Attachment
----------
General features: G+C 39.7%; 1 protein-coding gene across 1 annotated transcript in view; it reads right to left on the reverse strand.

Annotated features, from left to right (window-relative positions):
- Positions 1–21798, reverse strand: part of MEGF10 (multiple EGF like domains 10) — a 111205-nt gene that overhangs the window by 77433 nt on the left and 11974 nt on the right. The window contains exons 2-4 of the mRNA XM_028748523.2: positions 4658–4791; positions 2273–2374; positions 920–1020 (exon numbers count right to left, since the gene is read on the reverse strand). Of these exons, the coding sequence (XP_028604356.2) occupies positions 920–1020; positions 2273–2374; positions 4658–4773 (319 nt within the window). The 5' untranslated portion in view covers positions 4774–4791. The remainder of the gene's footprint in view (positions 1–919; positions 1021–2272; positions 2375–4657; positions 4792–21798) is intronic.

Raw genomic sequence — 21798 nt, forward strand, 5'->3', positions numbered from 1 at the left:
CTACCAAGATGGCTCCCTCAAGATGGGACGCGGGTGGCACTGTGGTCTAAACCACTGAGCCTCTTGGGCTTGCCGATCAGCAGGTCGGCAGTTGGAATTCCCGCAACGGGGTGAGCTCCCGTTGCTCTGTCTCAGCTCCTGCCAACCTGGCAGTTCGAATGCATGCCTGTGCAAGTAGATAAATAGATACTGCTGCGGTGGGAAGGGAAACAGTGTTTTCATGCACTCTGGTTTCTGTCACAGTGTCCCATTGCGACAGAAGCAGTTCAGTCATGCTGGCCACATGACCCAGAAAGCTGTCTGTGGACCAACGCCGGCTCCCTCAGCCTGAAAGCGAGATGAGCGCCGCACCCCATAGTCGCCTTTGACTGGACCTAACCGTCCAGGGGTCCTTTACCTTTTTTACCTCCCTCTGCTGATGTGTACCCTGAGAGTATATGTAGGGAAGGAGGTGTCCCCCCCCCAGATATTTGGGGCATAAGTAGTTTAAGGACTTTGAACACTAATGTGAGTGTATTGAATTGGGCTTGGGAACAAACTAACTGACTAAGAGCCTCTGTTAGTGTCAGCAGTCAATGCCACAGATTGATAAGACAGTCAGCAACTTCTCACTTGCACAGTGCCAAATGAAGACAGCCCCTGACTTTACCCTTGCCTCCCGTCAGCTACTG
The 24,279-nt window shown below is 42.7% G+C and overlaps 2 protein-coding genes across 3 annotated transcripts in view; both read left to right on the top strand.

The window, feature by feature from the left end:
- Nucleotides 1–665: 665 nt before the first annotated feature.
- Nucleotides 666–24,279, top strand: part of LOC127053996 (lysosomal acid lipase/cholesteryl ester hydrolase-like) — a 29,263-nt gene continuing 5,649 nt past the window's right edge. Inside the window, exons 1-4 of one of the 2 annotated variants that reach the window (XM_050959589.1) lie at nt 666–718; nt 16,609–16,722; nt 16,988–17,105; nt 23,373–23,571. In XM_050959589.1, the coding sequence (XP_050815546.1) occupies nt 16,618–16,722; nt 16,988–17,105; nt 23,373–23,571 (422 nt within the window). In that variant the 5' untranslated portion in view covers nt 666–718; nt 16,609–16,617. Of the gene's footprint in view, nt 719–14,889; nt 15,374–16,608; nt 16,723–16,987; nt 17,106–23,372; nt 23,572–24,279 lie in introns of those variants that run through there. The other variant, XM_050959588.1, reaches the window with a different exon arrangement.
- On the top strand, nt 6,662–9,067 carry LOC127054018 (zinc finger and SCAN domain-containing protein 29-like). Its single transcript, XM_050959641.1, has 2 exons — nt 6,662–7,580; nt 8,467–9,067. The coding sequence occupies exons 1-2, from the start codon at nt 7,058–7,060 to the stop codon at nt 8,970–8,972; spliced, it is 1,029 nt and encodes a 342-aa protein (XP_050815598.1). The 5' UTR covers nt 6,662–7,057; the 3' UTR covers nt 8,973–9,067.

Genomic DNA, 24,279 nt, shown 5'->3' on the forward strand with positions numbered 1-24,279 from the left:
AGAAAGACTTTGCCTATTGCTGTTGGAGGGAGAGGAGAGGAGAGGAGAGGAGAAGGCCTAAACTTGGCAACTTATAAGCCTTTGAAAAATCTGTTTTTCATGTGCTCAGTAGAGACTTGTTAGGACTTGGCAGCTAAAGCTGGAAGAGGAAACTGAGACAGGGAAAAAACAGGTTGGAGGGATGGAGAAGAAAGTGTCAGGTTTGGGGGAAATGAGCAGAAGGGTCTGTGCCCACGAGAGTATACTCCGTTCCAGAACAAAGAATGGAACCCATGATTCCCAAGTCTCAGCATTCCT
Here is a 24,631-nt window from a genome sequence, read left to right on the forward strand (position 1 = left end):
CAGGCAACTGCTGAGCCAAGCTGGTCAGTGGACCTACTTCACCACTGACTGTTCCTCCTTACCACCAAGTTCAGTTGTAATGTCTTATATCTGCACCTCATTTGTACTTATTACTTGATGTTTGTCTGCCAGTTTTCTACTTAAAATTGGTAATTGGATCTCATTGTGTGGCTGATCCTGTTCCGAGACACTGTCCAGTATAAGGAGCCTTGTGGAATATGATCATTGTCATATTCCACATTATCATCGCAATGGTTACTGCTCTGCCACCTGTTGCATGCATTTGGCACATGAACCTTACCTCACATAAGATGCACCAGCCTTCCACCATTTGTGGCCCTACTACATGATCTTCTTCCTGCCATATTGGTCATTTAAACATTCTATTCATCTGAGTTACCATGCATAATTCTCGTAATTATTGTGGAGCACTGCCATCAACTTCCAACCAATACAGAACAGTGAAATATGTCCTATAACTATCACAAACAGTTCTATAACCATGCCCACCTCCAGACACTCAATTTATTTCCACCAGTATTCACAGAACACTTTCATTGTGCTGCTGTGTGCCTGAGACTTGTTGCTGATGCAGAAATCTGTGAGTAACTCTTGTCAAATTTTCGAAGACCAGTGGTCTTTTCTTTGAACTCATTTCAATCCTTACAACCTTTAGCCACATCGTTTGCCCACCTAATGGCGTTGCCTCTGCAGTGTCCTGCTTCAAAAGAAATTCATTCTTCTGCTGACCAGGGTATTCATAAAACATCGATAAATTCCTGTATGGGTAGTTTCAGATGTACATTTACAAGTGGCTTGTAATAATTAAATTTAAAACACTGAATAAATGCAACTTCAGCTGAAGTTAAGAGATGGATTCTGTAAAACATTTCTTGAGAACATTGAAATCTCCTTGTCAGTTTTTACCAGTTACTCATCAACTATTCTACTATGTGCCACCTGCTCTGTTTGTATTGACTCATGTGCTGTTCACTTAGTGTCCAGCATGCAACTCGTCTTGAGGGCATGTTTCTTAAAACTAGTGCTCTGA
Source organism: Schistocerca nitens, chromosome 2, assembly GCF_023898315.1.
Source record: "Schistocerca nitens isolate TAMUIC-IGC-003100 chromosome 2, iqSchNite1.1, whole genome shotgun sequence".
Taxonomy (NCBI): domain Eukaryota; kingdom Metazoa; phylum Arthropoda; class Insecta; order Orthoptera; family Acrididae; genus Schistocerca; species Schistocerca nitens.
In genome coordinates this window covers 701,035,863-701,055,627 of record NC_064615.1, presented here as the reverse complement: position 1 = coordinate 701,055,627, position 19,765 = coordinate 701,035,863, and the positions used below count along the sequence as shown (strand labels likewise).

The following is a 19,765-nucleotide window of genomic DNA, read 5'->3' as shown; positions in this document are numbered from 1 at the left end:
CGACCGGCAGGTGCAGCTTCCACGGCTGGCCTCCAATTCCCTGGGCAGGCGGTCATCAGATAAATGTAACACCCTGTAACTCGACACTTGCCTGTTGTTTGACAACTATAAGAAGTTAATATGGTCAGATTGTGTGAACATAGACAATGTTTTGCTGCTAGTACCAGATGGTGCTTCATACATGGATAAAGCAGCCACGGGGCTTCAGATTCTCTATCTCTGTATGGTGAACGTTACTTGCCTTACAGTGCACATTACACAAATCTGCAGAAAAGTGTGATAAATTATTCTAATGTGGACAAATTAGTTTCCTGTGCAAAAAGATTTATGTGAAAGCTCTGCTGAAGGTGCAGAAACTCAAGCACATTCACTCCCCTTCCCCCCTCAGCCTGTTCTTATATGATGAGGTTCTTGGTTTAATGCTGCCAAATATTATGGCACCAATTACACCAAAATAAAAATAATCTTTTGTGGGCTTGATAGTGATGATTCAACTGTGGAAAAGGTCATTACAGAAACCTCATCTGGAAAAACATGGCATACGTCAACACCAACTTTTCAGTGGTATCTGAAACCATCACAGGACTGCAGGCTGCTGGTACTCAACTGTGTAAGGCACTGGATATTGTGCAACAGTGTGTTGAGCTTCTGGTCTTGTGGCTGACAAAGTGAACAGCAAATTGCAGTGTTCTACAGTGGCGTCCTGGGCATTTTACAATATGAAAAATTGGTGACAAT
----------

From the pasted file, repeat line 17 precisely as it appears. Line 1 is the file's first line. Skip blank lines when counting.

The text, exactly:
Taxonomy (NCBI): domain Eukaryota; kingdom Metazoa; phylum Arthropoda; class Insecta; order Orthoptera; family Acrididae; genus Schistocerca; species Schistocerca nitens.